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'Violations Of Law Cannot Be Condoned Under Pretext Of Human Rights': India Responds To UN Over FCRA

The remark came in response to UN High Commissioner for Human Rights Michelle Bachelet's concerns over the restrictions on foreign funding for the NGOs and the arrest of activists in India.

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India on October 20 reacted to UN High Commissioner for Human Rights Michelle Bachelet's concerns over restrictions on NGOs and arrest of activists, claiming that "violations of the law cannot be condoned under the pretext of human rights and a more informed view of the matter was expected of the UN body".

"We have seen some comments by the UN High Commissioner for Human Rights on an issue relating to the Foreign Contribution Regulation Act (FCRA). India is a democratic polity based on the rule of law and an independent judiciary. The framing of laws is obviously a sovereign prerogative. Violations of law, however, cannot be condoned under the pretext of human rights. A more informed view of the matter was expected of a UN body," External Affairs Ministry Spokesperson Anurag Srivastava said.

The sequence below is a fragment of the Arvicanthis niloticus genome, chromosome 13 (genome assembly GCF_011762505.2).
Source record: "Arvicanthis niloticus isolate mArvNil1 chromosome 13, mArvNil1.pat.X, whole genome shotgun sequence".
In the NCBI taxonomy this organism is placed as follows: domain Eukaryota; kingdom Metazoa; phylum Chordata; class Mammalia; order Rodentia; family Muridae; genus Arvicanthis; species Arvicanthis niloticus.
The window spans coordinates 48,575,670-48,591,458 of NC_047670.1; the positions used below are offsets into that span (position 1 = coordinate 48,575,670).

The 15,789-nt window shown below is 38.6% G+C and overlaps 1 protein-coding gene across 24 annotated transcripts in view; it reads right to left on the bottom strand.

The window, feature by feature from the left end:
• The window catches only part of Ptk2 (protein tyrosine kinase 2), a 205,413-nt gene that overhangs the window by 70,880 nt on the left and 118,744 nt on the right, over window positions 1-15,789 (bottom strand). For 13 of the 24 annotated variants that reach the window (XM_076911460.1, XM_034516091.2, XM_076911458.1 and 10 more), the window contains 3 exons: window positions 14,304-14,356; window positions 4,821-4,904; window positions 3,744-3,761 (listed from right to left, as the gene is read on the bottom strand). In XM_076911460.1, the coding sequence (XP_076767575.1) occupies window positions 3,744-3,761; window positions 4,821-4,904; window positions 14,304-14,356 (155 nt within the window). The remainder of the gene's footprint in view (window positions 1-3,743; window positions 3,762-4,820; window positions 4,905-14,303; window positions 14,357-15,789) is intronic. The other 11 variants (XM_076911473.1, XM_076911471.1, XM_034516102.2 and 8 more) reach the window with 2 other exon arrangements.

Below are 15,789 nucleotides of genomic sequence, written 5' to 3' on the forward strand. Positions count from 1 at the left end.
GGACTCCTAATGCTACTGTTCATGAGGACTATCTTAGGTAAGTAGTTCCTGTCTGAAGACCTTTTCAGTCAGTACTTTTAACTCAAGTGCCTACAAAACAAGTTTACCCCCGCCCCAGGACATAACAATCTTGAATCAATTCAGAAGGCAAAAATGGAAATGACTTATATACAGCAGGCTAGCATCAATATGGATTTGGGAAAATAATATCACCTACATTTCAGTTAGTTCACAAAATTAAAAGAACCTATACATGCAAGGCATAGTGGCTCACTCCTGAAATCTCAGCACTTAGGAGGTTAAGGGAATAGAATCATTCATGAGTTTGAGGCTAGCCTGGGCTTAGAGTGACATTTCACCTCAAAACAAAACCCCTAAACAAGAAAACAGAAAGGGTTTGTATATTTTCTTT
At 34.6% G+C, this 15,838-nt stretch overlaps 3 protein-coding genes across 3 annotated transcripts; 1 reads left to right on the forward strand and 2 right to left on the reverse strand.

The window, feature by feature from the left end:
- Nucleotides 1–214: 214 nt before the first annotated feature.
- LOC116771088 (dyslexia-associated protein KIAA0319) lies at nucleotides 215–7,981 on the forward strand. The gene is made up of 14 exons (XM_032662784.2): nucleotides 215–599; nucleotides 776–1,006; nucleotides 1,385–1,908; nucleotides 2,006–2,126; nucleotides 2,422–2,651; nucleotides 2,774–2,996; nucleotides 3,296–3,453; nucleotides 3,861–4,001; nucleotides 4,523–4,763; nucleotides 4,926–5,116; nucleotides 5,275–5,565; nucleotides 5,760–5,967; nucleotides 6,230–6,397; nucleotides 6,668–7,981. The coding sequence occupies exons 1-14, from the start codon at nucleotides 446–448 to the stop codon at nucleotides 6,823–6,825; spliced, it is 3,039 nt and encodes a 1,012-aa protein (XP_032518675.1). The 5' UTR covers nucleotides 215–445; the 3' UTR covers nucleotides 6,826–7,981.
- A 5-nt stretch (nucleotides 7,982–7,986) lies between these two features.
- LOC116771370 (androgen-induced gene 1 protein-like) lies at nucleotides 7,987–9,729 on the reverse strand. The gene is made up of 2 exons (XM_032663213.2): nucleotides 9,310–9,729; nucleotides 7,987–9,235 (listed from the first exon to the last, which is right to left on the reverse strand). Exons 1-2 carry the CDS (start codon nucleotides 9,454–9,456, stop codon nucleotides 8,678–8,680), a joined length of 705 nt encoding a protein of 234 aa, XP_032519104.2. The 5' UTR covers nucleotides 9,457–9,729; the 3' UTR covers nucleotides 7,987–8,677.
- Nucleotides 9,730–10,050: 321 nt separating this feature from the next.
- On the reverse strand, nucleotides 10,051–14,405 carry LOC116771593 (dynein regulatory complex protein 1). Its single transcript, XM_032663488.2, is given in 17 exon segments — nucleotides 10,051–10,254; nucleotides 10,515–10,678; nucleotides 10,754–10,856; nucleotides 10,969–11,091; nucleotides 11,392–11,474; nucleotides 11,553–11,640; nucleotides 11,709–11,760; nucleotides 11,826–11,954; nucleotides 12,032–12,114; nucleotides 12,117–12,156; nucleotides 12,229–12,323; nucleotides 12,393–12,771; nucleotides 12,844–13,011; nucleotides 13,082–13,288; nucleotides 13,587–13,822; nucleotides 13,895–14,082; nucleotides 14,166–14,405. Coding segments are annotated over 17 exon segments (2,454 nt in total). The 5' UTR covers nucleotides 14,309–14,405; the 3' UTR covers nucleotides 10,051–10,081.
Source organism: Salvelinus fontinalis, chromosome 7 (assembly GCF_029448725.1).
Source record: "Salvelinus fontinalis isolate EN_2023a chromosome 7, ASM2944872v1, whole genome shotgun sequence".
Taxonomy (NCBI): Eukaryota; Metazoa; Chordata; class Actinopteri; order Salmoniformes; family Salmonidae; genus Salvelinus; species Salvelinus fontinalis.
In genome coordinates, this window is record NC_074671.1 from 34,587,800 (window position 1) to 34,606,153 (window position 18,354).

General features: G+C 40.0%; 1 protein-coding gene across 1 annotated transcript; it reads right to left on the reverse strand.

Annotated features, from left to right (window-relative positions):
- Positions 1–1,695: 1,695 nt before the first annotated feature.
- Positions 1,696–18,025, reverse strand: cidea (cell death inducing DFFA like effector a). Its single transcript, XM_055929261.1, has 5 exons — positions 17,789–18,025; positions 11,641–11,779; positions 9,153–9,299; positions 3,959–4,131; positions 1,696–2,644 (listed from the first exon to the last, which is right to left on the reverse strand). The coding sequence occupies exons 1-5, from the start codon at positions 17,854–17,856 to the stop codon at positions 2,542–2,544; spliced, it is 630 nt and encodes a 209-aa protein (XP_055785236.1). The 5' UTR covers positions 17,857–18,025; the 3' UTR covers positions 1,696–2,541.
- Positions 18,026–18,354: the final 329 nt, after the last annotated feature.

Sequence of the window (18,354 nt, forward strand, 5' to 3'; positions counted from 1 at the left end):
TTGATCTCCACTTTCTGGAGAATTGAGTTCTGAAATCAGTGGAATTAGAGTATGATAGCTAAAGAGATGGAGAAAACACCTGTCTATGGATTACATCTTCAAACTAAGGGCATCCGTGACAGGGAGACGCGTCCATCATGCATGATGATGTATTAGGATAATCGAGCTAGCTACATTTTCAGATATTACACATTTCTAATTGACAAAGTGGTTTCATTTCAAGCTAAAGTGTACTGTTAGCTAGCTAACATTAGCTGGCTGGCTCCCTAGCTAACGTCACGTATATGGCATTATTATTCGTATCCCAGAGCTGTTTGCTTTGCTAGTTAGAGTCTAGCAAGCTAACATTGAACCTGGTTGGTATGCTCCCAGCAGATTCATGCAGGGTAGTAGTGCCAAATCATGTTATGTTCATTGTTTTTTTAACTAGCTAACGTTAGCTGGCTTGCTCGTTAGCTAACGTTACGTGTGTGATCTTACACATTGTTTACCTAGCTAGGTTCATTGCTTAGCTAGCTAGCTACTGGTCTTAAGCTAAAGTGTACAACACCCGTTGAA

Earlier, Bachelet raised concerns over the restrictions on foreign funding for the NGOs and the arrest of activists in the country.

She appealed to the Indian Government to "safeguard the rights of human rights defenders and NGOs, and their ability to carry out their crucial work" on behalf of the various groups they represent.

"India has long had a strong civil society, which has been at the forefront of groundbreaking human rights advocacy within the country and globally," she said in a statement. "But I am concerned that vaguely defined laws are increasingly being used to stifle these voices," she added.

She also emphasised on the use of the Foreign Contribution Regulation Act (FCRA), which prohibits the receipt of foreign funds "for any activities prejudicial to the public interest."

As per the revised FCRA law, providing Aadhaar numbers by office-bearers of NGOs has become compulsory for registration. The Act also provides for a reduction in administrative expenses of any NGO receiving foreign funding, from 50 per cent to 20 per cent of annual funds to ensure spending on their main purposes.

The government has maintained that the legislation was an effort to maintain transparency and is not against any NGO.

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